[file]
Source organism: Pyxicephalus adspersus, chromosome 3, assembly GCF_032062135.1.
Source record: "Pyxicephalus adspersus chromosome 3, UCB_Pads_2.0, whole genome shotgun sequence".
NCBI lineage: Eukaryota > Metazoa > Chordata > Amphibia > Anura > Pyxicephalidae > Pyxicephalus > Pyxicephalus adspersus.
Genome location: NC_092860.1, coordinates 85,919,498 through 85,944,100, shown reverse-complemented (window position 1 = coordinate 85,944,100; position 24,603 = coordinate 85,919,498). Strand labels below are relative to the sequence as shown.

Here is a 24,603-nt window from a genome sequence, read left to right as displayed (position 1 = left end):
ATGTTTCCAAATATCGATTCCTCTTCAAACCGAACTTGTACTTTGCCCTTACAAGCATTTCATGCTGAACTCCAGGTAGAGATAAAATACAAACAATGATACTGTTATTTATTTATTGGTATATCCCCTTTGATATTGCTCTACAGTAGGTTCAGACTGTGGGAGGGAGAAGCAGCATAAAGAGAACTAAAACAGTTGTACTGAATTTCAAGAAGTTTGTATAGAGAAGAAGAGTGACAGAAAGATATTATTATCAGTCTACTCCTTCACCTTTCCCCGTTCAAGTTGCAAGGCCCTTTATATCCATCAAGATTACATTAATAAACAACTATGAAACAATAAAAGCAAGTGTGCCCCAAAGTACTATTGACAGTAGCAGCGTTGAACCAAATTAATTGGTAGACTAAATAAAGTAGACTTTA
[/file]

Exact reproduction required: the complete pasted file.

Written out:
Source organism: Pyxicephalus adspersus, chromosome 3, assembly GCF_032062135.1.
Source record: "Pyxicephalus adspersus chromosome 3, UCB_Pads_2.0, whole genome shotgun sequence".
NCBI lineage: Eukaryota > Metazoa > Chordata > Amphibia > Anura > Pyxicephalidae > Pyxicephalus > Pyxicephalus adspersus.
Genome location: NC_092860.1, coordinates 85,919,498 through 85,944,100, shown reverse-complemented (window position 1 = coordinate 85,944,100; position 24,603 = coordinate 85,919,498). Strand labels below are relative to the sequence as shown.

Here is a 24,603-nt window from a genome sequence, read left to right as displayed (position 1 = left end):
ATGTTTCCAAATATCGATTCCTCTTCAAACCGAACTTGTACTTTGCCCTTACAAGCATTTCATGCTGAACTCCAGGTAGAGATAAAATACAAACAATGATACTGTTATTTATTTATTGGTATATCCCCTTTGATATTGCTCTACAGTAGGTTCAGACTGTGGGAGGGAGAAGCAGCATAAAGAGAACTAAAACAGTTGTACTGAATTTCAAGAAGTTTGTATAGAGAAGAAGAGTGACAGAAAGATATTATTATCAGTCTACTCCTTCACCTTTCCCCGTTCAAGTTGCAAGGCCCTTTATATCCATCAAGATTACATTAATAAACAACTATGAAACAATAAAAGCAAGTGTGCCCCAAAGTACTATTGACAGTAGCAGCGTTGAACCAAATTAATTGGTAGACTAAATAAAGTAGACTTTA